Wagner resigning state Senate seat to focus on gubernatorial campaign

David Weissman
York Dispatch
Scott Wagner is congratulated during an election party at Wyndham Garden York after it was announced that he won the Republican primary contest to challenge Democratic Gov. Tom Wolf, Tuesday, May 15, 2018. Bill Kalina photo

State Sen. Scott Wagner will be resigning from his Senate seat Monday, June 4, to focus his attention on his gubernatorial bid.

Campaign spokesman Andrew Romeo confirmed the decision, which will leave the majority of York County without representation in the state Senate.

The Spring Garden Township Republican first won the 28th District seat as a write-in candidate during a March 2014 special election.

The district represents a majority of the county, including York City.

Romeo wrote in an email response to York Dispatch questions that leaving the Senate was not Wagner's original plan but that the final decision was made Wednesday, May 30, when he sent his resignation letter to Senate President Pro Tempore Joseph Scarnati.

"Given the fact that they chose to write his name in on the ballot in 2014, Scott has always felt a special kind of responsibility to his constituents, and it was a tough choice to resign," Romeo wrote. "However, he feels that as governor he can do far more to help them than he has been able to do as a senator."

Lt. Gov. Mike Stack has the discretion to call a special election in the wake of a resignation to find a replacement.

James Kurish, a spokesman for Stack's office, wrote in an email that the lieutenant governor is reaching out to legislative leaders, the administration, the Senate Secretary and election officials "to discuss the various options and reach a decision as to what is best for York County voters and taxpayers."

He expects to reach a decision by the end of Monday, June 4, he added.

More:GOP picks state Sen. Scott Wagner to challenge Gov. Tom Wolf

More:York County as the center of Pa. politics: coincidence or overdue?

Wagner won the Republican gubernatorial nomination in the May 15 election and will be trying to unseat fellow York County millionaire Gov. Tom Wolf, a Democrat.

In addition to the loss for York County, Wagner's departure means Senate Republicans will, for the moment, lose their "supermajority" — which means the legislative body was composed of 2/3 Republicans, enough to overturn a veto from the governor — ahead of state budget negotiations.

More:GOP wins supermajority in state Senate

The state House GOP would still need at least 11 Democratic votes to reach the two-thirds needed to overturn a veto.

Romeo wrote that Wagner is in the process of working with Republican Sen. Jake Corman to ensure that the interests of York County are adequately represented in the budget process.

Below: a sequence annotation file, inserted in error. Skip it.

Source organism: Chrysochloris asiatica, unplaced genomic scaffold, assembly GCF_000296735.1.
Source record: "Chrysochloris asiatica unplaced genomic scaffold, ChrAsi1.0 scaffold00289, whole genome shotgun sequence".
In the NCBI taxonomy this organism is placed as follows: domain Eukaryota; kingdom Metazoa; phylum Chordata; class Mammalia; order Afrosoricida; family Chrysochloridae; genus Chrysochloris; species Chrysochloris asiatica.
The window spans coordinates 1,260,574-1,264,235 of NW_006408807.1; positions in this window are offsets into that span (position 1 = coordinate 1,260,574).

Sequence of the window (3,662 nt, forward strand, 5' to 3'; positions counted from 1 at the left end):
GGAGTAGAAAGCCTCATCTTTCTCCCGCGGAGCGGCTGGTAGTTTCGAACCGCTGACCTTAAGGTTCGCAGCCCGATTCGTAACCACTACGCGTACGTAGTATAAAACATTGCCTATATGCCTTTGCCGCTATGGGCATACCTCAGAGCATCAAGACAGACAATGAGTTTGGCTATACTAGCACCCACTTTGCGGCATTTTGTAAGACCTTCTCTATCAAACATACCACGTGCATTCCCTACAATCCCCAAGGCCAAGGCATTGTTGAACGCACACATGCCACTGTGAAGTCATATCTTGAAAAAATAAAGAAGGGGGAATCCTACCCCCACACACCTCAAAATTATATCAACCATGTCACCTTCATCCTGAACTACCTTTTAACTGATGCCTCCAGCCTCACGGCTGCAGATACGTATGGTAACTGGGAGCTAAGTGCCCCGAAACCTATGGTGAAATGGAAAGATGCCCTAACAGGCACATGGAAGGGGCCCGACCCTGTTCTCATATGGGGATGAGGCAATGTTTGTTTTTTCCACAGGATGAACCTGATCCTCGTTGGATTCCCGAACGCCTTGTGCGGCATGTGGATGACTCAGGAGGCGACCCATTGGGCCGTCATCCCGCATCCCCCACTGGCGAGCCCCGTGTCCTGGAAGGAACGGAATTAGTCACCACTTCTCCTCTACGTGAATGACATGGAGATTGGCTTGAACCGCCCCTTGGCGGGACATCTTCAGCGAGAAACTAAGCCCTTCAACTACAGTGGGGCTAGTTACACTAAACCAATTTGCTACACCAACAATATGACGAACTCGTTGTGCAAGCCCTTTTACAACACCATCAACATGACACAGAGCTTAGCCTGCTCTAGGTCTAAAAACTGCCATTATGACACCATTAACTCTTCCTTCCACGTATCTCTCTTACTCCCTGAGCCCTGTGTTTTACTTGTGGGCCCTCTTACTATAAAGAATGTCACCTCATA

"Scott thinks he has changed the culture in the Senate to the point where (his) causes will be taken up by others this budget cycle," he wrote.

Wagner also chairs the Senate's Local Government Committee.

His decision has the full backing of the Republican Party of Pennsylvania.

More:Wolf, Wagner relying on social media to reach voters directly

“Scott Wagner has always been an outsider that has worked to change the status quo," state GOP chairman Val DiGiorgio said in a statement. "Even since before getting to Harrisburg, he has realized that many aspects of our government are broken. His best chance at fixing them comes not from the Senate, but from the Governor’s office."

Alex Shorb, chairman of the York County GOP Committee, echoed DiGiorgio's sentiment, saying that he felt it was a smart move by Wagner, though he admitted Wagner's voice will be missed during the budget process.

Shorb said the committee has already initiated discussions about what they'll do if a special election is called, but they don't want to get ahead of themselves before the lieutenant governor makes his decision.

Wolf's campaign criticized the move, saying Wagner "is only interested in furthering his own political ambitions."

Chad Baker, chairman of the Democratic Party of York County, said in a statement that "there is nothing admirable nor selfless" about Wagner resigning.

"The majority of York Countians will not have a voice in the Senate this year when it comes time to discuss education funding, infrastructure and key funding for social support and outreach programs," Baker said. "Instead, Wagner is selfishly focusing on his ambition and not the job at hand."

Wagner is expected to address the media Monday after giving a speech announcing his resignation on the Senate floor.

— Reach David Weissman at dweissman@yorkdispatch.com or on Twitter @DispatchDavid.